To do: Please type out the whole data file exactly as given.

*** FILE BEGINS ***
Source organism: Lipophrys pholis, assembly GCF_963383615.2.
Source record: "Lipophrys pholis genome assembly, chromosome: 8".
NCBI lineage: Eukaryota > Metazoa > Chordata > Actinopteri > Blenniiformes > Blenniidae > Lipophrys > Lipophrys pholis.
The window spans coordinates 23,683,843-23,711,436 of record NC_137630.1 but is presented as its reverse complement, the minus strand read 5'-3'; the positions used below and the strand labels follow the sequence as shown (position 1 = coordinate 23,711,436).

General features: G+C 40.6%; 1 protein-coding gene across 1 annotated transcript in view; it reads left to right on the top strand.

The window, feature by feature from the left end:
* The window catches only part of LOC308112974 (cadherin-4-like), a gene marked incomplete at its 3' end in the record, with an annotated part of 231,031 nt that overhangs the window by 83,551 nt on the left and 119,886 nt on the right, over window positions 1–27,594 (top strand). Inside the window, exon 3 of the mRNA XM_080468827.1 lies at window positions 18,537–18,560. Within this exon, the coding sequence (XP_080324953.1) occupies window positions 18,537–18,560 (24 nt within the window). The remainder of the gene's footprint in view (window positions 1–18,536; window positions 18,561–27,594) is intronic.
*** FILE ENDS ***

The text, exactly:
Source organism: Lipophrys pholis, assembly GCF_963383615.2.
Source record: "Lipophrys pholis genome assembly, chromosome: 8".
NCBI lineage: Eukaryota > Metazoa > Chordata > Actinopteri > Blenniiformes > Blenniidae > Lipophrys > Lipophrys pholis.
The window spans coordinates 23,683,843-23,711,436 of record NC_137630.1 but is presented as its reverse complement, the minus strand read 5'-3'; the positions used below and the strand labels follow the sequence as shown (position 1 = coordinate 23,711,436).

General features: G+C 40.6%; 1 protein-coding gene across 1 annotated transcript in view; it reads left to right on the top strand.

The window, feature by feature from the left end:
* The window catches only part of LOC308112974 (cadherin-4-like), a gene marked incomplete at its 3' end in the record, with an annotated part of 231,031 nt that overhangs the window by 83,551 nt on the left and 119,886 nt on the right, over window positions 1–27,594 (top strand). Inside the window, exon 3 of the mRNA XM_080468827.1 lies at window positions 18,537–18,560. Within this exon, the coding sequence (XP_080324953.1) occupies window positions 18,537–18,560 (24 nt within the window). The remainder of the gene's footprint in view (window positions 1–18,536; window positions 18,561–27,594) is intronic.